The new science-fiction action movie Battleship is short on scientific accuracy and believable characters, but it is loaded with reverence for military personnel and veterans.
The Washington Times reports:
The Navy is getting the opportunity to showcase its men and women in uniform in director Peter Berg’s summer action movie “Battleship,” which was released Friday.
The Navy allowed the film crew to visit destroyers USS Hopper, USS Preble and USS Chung-hoon in Hawaii, as well as watch training at sea. The crew also filmed aboard the Battleship Missouri Memorial, the ship on which the Japanese surrendered to Allied forces in 1945.The Los Angeles Times reports:
“We’re here to reaffirm … Hollywood’s love, admiration and respect for the United States military. We love you guys, we appreciate what you do, we appreciate what your spouses do, what your kids do, and we made this movie for you,” said Mr. Berg, whose father served in the Marine Corps.
While promoting the movie "Battleship" in Tokyo last month,U.S. Army Col. Greg Gadson found himself face-to-face with a stunned reporter.
"He thought I was computer-generated," said Gadson, a burly former West Point football player who walks with the aid of futuristic-looking titanium prosthetics. "He thought my legs were movie magic."
There was no CGI needed for Gadson's performance as a wounded combat veteran in "Battleship" — both of his legs were amputated above the knee after he was injured by a roadside bomb in Iraq in 2007. "Battleship" director Peter Berg cast Gadson in the movie, which opened in Los Angeles last Friday, after seeing an imposing photograph of the soldier in a National Geographic article about advances in artificial limbs.
Berg also enlisted dozens of other wounded soldiers as extras in "Battleship," which stars Taylor Kitsch and Rihanna as a Naval lieutenant and petty officer whose ship becomes embroiled in an alien attack. Gadson plays Mick, a double amputee struggling through his first rehab session with a physical therapist (Brooklyn Decker) when the extraterrestrials arrive.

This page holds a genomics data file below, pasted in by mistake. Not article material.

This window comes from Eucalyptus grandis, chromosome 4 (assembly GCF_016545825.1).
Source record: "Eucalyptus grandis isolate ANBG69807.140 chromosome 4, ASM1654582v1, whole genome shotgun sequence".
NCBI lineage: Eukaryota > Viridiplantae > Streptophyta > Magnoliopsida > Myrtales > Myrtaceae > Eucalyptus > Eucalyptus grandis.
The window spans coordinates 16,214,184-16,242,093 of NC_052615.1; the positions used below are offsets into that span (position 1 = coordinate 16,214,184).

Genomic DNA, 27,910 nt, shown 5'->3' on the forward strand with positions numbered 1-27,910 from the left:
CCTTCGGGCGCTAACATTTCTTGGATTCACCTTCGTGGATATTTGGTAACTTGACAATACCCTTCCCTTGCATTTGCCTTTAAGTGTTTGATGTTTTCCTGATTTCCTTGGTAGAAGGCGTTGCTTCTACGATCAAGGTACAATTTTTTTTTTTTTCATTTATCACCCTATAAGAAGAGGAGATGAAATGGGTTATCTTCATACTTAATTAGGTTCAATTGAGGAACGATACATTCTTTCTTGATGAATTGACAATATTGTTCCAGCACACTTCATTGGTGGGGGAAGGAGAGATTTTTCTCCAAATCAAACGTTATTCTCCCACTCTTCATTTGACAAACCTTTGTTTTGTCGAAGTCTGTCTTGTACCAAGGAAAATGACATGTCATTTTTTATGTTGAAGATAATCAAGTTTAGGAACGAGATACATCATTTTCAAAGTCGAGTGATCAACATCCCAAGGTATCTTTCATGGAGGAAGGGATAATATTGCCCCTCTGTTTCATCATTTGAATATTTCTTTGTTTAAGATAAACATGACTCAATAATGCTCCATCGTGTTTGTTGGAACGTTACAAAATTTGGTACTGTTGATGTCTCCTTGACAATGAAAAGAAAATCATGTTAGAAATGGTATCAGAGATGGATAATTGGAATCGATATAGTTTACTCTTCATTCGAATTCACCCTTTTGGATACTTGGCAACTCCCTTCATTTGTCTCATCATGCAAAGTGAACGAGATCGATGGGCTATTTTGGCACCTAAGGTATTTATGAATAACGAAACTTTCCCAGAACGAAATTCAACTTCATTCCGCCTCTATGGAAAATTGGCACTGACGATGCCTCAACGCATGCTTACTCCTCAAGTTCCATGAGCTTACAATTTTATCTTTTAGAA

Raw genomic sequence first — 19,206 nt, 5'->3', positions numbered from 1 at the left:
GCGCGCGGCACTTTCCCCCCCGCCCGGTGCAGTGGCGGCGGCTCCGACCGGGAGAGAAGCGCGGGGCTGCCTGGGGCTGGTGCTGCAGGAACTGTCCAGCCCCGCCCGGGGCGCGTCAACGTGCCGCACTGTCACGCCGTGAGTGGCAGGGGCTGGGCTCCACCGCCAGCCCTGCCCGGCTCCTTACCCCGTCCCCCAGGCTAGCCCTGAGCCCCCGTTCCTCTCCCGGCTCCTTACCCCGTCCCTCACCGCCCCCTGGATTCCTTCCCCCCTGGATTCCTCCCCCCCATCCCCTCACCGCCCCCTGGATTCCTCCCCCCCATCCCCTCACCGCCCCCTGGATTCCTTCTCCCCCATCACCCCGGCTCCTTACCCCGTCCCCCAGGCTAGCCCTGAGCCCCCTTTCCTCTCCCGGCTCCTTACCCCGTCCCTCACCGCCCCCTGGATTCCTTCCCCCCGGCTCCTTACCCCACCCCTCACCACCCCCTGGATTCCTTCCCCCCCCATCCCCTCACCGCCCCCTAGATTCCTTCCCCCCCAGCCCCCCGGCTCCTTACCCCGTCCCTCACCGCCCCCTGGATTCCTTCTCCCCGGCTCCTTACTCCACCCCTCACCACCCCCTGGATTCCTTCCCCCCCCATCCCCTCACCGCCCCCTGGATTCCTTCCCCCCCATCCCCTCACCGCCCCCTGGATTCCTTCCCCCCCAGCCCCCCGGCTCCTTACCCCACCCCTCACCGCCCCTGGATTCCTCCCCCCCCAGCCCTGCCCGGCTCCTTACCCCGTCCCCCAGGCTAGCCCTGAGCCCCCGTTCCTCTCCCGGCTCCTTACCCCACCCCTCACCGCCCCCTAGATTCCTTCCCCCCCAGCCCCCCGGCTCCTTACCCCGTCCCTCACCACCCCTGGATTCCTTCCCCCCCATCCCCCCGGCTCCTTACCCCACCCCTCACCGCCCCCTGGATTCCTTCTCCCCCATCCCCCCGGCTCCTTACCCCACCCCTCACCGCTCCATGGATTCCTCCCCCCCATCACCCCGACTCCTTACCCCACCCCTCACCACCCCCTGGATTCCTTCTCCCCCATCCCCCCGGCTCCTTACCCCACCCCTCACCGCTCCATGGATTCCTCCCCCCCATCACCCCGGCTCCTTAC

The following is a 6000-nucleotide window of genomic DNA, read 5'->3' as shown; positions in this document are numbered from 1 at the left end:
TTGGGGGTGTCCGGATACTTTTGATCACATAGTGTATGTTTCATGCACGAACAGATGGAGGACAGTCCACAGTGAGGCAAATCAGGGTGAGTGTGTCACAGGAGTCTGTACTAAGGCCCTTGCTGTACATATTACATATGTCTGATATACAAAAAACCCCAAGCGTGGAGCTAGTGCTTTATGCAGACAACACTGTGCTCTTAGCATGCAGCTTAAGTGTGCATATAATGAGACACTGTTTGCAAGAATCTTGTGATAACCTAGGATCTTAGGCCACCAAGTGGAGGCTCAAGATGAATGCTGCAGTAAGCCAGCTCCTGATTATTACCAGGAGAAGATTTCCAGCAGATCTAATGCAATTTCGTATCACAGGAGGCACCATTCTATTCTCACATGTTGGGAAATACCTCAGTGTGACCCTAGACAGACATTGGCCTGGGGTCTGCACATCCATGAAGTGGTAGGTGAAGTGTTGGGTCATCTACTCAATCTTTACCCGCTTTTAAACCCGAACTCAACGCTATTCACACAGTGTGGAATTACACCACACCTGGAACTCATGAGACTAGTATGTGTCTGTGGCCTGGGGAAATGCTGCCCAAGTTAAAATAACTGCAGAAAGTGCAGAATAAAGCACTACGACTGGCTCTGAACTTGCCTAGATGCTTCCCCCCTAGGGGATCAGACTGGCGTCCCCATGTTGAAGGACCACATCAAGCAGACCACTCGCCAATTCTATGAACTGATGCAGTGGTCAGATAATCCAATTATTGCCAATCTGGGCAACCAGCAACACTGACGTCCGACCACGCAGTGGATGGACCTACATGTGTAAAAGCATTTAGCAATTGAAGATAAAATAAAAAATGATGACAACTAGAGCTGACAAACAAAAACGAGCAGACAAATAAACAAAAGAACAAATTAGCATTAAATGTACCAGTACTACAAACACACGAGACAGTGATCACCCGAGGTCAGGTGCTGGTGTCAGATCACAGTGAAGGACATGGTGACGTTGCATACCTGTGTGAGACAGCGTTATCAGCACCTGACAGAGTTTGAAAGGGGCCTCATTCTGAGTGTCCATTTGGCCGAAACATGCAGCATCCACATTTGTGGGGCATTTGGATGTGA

"I believe we don't do enough to respect our veterans," said Berg, who shot one sequence of the film at the Center for the Intrepid, a facility in San Antonio that treats amputees and burn victims who have returned from Iraq and Afghanistan. "And we tend to outright ignore the people who've been seriously hurt."
During the making of the movie "Battleship," the science fiction thriller pitting U.S. naval forces against alien attackers, the Navy requested just one key change: replace an overweight actor portraying an officer with a slimmer one, according to director Peter Berg.
The surface-ship tale, a special-effects-laden movie which opens nationally today, received full U.S. Navy cooperation. Navy Secretary Ray Mabus had a one-line role as commanding officer of the USS Ronald Reagan aircraft carrier: "Commence air operations."
The cooperation included filming on U.S. vessels during the RIMPAC 2010 naval exercise and at famous Hawaiian sites, use of sailors on leave, helicopter flights and one day at sea filming the USS Missouri, a floating museum normally docked at Pearl Harbor. The so-called Mighty Mo battleship last fired its guns during the 1991 Persian Gulf War.
In exchange for such access, equipment and personnel, filmmakers must modify a script if requested by the Pentagon or military service. Among the most famous maritime films that received Pentagon and Navy support was 1990's "The Hunt for Red October."